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Unformatted text preview: I. Impulse Response and Convolution 1. Impulse response. Imagine a mass m at rest on a frictionless track, then given a sharp kick at time t = 0. We model the kick as a constant force F applied to the mass over a very short time interval < t < ∂ . During the kick the velocity v ( t ) of the mass rises rapidly from to v ( ∂ ); after the kick, it moves with constant velocity v ( ∂ ), since no further force is acting on it. We want to express v ( ∂ ) in terms of F, ∂, and m . By Newton’s law, the force F produces a constant acceleration a , and we get F ∂ (1) F = ma ≤ v ( t ) = at, ≈ t ≈ ∂ ≤ v ( ∂ ) = a∂ = . m If the mass is part of a springmassdashpot system, modeled by the IVP (2) my + cy + ky = f ( t ) , y (0) = , y (0 − ) = , to determine the motion y ( t ) of the mass, we should solve (2), taking the driving force f ( t ) to be a constant F over the time interval [0 , ∂ ] and afterwards. But this will take work and the answer will need interpretation. Instead, we can both save work and get quick insight by solving the problem approxi mately, as follows. Assume the time interval ∂ is negligible compared to the other parameters. Then according to (1), the kick should impart the instantaneous velocity F ∂/m to the mass, after which its motion y ( t ) will be the appropriate solution to the homogeneous ODE asso ciated with (2). That is, if the time interval ∂ for the initial kick is very small, the motion is approximately given (for t → 0) by the solution y ( t ) to the IVP F ∂ (3) my + cy + ky = , y (0) = , y (0) = . m Instead of worrying about the constants, assume for the moment that F ∂/m = 1; then the IVP (3) becomes (4) my + cy + ky = , y (0) = , y (0) = 1 ; its solution for t > will be called w ( t ), and in view of the physical problem, we define w ( t ) = for t < 0. Comparing (3) and (4), we see that we can write the solution to (3) in terms of w ( t ) as F ∂ (5) y ( t ) = w ( t ) , m for since the ODE (4) is linear, multiplying the initial values y (0) and y (0) by the same factor F ∂/m multiplies the solution by this factor. The solution w ( t ) to (4) is of fundamental importance for the system (2); it is often called in engineering the weight function for the ODE in (4). A longer but more expressive name for it is the unit impulse response of the system: the quantity F ∂ is called in physics the impulse of the force, as is F ∂/m (more properly, the impulse/unit mass ), so that if F ∂/m = 1, the function w ( t ) is the response of the system to a unit impulse at time t = 0. 1 2 18.03 NOTES Example 1. Find the unit impulse response to an undamped springmass system having (circular) frequency ....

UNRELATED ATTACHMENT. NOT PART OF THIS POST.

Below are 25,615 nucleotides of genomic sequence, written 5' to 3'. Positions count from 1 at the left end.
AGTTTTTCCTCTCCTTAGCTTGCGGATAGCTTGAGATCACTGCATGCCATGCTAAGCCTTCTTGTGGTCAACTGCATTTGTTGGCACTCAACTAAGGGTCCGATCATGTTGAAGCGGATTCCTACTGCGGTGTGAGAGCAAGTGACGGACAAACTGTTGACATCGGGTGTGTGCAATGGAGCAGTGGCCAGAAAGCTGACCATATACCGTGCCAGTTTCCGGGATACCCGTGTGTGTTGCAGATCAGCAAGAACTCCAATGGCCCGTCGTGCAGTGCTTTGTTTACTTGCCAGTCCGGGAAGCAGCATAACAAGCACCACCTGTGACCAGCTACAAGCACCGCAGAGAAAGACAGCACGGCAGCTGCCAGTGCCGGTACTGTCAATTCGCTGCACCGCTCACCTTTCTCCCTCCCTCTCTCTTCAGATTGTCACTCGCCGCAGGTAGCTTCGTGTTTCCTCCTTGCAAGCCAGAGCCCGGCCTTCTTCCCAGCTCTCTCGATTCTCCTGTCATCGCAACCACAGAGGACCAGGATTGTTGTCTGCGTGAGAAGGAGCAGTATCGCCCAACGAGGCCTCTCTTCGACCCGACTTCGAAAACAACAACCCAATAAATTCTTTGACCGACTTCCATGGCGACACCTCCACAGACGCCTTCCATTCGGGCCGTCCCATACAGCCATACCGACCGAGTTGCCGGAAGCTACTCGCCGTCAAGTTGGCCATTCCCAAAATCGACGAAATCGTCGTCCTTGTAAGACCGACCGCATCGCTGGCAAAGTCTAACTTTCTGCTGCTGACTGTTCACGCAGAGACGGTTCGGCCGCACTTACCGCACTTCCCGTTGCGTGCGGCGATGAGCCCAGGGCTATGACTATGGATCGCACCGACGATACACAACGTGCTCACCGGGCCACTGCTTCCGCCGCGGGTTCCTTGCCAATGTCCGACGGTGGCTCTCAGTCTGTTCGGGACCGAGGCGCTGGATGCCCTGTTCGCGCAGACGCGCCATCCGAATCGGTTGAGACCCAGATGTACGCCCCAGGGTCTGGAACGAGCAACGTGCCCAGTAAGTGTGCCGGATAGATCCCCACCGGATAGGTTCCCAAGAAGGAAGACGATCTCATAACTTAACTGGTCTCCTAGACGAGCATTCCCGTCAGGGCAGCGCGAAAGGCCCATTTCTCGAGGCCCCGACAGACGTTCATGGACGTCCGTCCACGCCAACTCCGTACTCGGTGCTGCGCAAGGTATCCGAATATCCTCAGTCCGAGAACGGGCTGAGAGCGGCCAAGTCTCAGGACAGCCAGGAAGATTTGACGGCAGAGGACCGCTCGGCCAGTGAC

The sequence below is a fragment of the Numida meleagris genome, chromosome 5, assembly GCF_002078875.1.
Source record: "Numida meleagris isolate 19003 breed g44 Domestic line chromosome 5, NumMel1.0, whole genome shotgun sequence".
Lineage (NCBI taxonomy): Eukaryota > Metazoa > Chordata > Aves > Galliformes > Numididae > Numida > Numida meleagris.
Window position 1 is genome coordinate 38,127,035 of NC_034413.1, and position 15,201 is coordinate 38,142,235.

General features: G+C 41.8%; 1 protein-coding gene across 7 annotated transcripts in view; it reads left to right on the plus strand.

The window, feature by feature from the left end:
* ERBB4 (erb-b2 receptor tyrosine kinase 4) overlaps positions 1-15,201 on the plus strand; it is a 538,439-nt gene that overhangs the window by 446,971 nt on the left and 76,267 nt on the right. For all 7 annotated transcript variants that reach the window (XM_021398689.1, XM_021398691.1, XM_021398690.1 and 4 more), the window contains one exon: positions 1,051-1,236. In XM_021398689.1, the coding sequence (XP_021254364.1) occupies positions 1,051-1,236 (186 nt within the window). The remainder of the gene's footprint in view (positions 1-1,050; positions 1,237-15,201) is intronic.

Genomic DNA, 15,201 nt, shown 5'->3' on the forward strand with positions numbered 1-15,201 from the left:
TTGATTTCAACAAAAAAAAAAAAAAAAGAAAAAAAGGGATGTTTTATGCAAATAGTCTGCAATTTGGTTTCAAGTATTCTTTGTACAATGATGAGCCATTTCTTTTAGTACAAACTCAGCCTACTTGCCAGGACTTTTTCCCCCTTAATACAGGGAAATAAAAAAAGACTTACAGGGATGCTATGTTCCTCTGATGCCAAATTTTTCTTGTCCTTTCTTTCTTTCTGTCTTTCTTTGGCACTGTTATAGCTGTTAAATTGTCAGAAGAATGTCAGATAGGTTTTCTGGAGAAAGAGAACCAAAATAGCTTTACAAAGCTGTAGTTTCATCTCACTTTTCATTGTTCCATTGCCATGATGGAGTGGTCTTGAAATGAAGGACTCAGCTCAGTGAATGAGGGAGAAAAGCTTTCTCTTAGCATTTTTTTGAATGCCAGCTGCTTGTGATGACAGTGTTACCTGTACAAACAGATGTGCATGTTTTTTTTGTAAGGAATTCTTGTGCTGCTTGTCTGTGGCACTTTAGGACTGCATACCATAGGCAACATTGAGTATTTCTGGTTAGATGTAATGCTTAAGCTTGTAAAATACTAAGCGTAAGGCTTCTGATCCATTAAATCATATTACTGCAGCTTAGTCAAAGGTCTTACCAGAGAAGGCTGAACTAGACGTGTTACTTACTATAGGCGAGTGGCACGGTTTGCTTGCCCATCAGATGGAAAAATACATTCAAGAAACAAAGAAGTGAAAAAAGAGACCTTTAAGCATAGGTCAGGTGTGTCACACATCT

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 Fall '09
 vogan
 Digital Signal Processing, Impulse response, yp

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